The Social Progress Index
The SPI is arguably a more accurate metric for assessing societal development. Created by the non-profit organization Social Progress Imperative, the SPI is one of the main achievements of the Stiglitz-Sen-Fitoussi Commission on the Measurement of Economic Performance and Social Progress. The Commission’s main goal was to look into alternative metrics to the one-dimensional GDP measure for measuring a nation’s wealth and social development. Despite only having data for the past four years, this indicator is still relatively new and covers more than 130 nations.
The SPI is an improvement over the HDI because it increases the number of composite indicators from four to fifty-four in a variety of areas, including fundamental human needs, well-being pillars, and advancement opportunities. This index can therefore synthesize the most important factors that influence development. As an illustration, it considers the availability of water and sanitation, education and health outcomes, public crime, housing, information access, and communication, among others. Naturally, the SPI’s primary flaw is that it is comparatively complicated and impractical to use in informing policy decisions.
Weakness of GDP – Examples
The biggest weaknesses that are attributed to GDP target the fact that it solely considers average income, hence failing to reflect how most people actually live or who benefits from economic expansion. Many crucial elements that affect well-being are not included in how much consumable material things people produce, such as a healthy environment and good physical condition.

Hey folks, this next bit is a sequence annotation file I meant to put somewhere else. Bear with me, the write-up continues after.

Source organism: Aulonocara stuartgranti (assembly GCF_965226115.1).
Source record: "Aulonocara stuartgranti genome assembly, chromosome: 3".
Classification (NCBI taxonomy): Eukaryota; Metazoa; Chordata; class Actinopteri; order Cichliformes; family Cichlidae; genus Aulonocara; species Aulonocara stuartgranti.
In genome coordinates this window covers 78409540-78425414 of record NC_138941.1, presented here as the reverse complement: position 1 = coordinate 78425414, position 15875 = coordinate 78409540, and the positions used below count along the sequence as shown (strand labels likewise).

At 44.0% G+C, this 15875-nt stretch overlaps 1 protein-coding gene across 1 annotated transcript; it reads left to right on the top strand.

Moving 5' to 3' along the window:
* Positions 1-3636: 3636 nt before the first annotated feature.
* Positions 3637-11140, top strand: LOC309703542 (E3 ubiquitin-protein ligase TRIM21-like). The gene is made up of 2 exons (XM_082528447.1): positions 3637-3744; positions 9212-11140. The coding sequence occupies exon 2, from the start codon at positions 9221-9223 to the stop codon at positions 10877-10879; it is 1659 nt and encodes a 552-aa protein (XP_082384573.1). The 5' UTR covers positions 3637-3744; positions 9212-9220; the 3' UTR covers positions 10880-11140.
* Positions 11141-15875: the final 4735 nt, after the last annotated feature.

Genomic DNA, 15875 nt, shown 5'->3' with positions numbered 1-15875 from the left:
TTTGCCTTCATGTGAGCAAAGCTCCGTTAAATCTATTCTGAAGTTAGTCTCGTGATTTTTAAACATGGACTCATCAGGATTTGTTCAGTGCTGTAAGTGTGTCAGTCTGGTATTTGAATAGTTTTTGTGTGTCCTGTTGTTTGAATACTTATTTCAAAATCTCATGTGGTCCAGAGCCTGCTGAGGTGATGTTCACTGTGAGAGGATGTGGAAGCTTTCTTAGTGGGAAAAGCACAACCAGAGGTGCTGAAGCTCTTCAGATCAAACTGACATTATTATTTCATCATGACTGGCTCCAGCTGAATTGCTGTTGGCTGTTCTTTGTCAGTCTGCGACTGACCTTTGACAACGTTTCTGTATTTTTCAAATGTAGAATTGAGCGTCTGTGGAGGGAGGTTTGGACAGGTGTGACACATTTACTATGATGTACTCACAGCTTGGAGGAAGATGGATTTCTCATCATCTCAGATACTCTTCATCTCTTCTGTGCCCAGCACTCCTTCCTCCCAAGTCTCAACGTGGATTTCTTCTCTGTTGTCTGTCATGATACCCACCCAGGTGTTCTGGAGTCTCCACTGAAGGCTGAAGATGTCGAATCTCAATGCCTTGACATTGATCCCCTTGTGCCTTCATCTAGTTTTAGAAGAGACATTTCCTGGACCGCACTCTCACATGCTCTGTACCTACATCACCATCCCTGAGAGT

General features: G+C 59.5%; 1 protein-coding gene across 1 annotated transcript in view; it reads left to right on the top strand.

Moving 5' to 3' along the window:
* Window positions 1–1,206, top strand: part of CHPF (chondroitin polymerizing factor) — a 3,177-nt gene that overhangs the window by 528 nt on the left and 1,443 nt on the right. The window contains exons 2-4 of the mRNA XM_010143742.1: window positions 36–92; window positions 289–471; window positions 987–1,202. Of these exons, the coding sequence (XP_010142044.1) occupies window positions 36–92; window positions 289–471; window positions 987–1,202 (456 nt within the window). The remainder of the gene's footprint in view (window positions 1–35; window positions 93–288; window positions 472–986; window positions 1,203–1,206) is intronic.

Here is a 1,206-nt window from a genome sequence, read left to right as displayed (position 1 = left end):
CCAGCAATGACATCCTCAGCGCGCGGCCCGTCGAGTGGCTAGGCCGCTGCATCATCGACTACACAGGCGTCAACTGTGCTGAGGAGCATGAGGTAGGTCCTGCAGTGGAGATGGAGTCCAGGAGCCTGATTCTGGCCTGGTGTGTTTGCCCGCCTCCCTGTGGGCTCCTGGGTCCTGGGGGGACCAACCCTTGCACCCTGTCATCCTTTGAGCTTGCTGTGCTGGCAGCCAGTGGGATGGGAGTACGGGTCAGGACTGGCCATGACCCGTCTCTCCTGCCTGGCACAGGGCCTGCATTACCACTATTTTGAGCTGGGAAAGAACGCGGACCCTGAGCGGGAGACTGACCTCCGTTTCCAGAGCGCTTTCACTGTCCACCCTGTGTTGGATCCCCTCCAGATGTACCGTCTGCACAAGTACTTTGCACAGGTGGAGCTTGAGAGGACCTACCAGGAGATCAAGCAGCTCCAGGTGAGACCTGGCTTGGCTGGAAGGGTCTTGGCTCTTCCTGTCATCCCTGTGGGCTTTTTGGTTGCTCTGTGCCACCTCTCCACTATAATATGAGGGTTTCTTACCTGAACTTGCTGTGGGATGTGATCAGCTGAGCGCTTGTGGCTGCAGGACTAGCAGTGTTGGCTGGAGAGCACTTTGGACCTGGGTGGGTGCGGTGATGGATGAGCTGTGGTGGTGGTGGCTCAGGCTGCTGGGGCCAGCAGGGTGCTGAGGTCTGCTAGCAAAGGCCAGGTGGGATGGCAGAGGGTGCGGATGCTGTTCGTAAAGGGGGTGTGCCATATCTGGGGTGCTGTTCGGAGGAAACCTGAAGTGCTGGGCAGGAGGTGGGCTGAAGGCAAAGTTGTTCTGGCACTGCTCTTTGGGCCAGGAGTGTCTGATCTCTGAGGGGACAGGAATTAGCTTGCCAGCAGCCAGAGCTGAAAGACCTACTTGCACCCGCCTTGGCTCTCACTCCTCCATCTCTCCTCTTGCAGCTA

For instance, an oil spill can raise GDP because it costs money to clean it up, but it also has a negative impact on the environment. Besides this, GDP includes the value of the sugar-sweetened beverages we sell without deducting the health issues they cause. In a similar fashion, it counts the number of cars we make without accounting for the amount of emissions they produce, and adds up the cost of developing new cities without deducting the cost of replacing vital forests.
Moreover, there is concrete evidence, such as the data from The Office for National Statistics (ONS), which reports that the UK’s annual GDP growth averaged just under 2% from 2009 to 2019. In contrast, over that ten-year period, income inequality rose by 2.2%, and in the year ending March 2020, the ONS’s annual average ratings of life satisfaction, happiness and anxiety all declined. Despite GDP growth, the trend of rising income inequality shows that not everyone is benefiting from it or living a prosperous life, proving that GDP is a poor indicator of citizens’ well-being.
Although GDP is a rough indicator of a society’s standard of living, it does not directly consider leisure, health, education, environment, changes in income inequality, advances in technology or the importance that society may place on different types of output, be that positive or negative.
All aspects of the standards of living, whether they are purchased and sold on the open market or not, have an impact on people’s happiness, and that is why GDP is not a perfect measure for a country’s development. Given this, the HDI, the HCI and particularly the SPI, have come to try to solve some of the concerns raised over GDP´s accuracy, adding important information on a country´s development levels.
Sources: International Growth Centre, Scientific American, Our World in Data